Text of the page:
Bein Adam LeDoro by Mr. Arthur J. Poleyeff (with thanks to Yair Manas, class of 2003)


In the first pasuk of Parshat Noach (6:9), Noach’s name is mentioned three times. This is due to the three Midot Tovot attributed to Noach: (1) He was a Tzadik, (2) a Tam, and (3) a Mit’haleich Et HaElokim.  Many of the events in Noach’s life also revolve around the number three – he had three sons, and he saw three different worlds in his lifetime: The world before the flood, the world destroyed during the flood, and a new world created after the waters receded.  Later in Tanach, Daniel also saw three worlds during his lifetime. He saw the world during Bayit Rishon, after the destruction of Bayit Rishon, and during Bayit Sheini.

 Why does Rashi have to say that there is a doubt whether Noach would have been considered a Tzadik had he lived at the same time as Avraham?  Why make Noach out to be a questionable Tzaddik?  We can learn from this that a person has to make a name for himself in his generation, notwithstanding the circumstances.  No excuses!  We must try to make an impact on our generation and to rise above its challenges and conquer them.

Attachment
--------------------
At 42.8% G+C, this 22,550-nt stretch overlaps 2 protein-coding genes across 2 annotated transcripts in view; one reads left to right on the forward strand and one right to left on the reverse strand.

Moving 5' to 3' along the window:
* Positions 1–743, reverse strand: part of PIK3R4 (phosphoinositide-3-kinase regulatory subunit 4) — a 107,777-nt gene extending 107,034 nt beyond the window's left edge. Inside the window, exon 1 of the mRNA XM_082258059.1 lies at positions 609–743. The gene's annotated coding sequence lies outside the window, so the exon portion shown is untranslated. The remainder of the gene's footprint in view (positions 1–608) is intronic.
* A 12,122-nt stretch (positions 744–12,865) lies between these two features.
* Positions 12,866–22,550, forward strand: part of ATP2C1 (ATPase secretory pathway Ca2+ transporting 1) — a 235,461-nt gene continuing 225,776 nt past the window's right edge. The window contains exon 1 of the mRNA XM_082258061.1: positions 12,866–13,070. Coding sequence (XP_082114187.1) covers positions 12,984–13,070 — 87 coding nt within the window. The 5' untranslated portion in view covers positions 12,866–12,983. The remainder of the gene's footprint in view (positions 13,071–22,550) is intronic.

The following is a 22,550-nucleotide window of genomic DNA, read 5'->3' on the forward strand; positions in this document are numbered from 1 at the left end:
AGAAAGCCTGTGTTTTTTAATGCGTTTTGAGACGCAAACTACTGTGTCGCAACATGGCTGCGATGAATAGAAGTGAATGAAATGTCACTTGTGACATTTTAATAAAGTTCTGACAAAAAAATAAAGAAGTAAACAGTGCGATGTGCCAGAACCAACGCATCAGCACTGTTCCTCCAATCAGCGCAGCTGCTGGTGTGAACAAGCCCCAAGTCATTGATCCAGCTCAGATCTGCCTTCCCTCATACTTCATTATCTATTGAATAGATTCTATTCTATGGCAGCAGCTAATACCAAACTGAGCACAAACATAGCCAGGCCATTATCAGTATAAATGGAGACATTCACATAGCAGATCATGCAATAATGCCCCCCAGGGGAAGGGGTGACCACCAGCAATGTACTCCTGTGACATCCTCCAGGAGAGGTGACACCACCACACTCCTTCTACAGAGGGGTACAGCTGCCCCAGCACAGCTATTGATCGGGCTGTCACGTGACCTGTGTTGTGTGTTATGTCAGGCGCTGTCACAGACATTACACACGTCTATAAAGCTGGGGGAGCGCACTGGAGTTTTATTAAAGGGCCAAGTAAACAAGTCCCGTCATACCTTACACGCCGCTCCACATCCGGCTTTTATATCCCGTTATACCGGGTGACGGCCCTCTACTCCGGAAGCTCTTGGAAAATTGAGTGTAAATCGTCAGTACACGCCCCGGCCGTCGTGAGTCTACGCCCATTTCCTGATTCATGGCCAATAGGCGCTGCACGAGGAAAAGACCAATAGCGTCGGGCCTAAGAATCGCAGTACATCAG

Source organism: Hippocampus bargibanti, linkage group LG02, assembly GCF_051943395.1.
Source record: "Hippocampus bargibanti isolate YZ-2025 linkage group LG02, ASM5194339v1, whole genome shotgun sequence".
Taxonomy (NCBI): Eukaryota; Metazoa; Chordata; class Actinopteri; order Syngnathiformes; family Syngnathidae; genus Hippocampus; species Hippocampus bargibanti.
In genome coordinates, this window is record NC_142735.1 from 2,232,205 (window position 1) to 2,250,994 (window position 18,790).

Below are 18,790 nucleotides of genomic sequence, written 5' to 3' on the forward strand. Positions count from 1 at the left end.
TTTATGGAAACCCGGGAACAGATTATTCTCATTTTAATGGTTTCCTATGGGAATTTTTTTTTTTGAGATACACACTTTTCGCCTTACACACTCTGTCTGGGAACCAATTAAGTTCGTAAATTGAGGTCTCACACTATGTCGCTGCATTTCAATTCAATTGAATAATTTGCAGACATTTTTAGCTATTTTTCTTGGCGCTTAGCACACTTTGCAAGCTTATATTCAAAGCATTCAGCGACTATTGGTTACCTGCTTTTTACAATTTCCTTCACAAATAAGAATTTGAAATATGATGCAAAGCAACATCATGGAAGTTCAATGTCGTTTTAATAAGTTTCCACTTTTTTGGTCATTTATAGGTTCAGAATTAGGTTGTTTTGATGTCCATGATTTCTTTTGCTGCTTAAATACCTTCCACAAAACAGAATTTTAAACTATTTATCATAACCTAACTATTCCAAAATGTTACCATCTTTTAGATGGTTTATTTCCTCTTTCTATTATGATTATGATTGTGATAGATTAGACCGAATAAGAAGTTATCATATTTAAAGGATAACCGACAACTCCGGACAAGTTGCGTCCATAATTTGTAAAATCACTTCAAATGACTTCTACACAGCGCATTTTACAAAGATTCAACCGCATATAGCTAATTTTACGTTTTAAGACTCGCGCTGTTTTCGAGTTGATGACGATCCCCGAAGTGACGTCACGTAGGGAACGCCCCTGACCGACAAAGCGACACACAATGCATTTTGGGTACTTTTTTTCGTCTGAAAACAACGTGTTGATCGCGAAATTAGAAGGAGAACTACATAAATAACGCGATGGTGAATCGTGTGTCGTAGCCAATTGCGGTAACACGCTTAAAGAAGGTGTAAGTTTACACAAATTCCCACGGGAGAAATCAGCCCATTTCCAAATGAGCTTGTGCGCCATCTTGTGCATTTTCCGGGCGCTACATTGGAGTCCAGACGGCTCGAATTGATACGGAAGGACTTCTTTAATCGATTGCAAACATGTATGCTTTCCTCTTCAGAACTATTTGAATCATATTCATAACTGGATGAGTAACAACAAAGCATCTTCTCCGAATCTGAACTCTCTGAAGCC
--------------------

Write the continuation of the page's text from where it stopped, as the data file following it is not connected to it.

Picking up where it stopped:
Later in Parshat Noach, the Torah tells us of two generations of sinners, The Dor HaMabul (the generation of the flood), and the Dor HaPlagah (the generation of division). The Dor HaMabul lost its fear in Hashem.  They partook in all types of immoral and destructive activity, as the Torah states, “VaTimalei HaAretz Chamas,” “The Earth was filled with robbery” (6:11).  In short, the Dor HaMabul is described as very bad. Yet, the Dor Haflagah is even worse; they lost their morals to an even greater degree, rebelling directly against Hashem’s authority. They attempted to build a tower, go up to Heaven, and conquer the heavens (Bereishit Rabbah 38:7). This is defiance at its pinnacle.

Which Dor was inferior?  The Dor HaMabul lost its fear of Hashem, and its Bein Adam LaChaveiro skills were very lacking.  One might think that the Dor HaFlagah’s violation (not fearing Hashem’s authority) was worse, but quite the opposite is true. Hashem needs us to think of our fellow men first.  He can forgive, to a certain degree, defiance of His authority. For this reason, the punishment for the Dor HaMabul was more severe than the punishment for the Dor HaPlagah.

Let us learn from these lessons that Bein Adam LaChaveiro is paramount.  How our fellow man is treated and how we become role models for our children (and students) are of supreme importance.


It’s Not Just About Me by Jonathan Bloom

A Fiery Beginning? by Tzvi Zuckier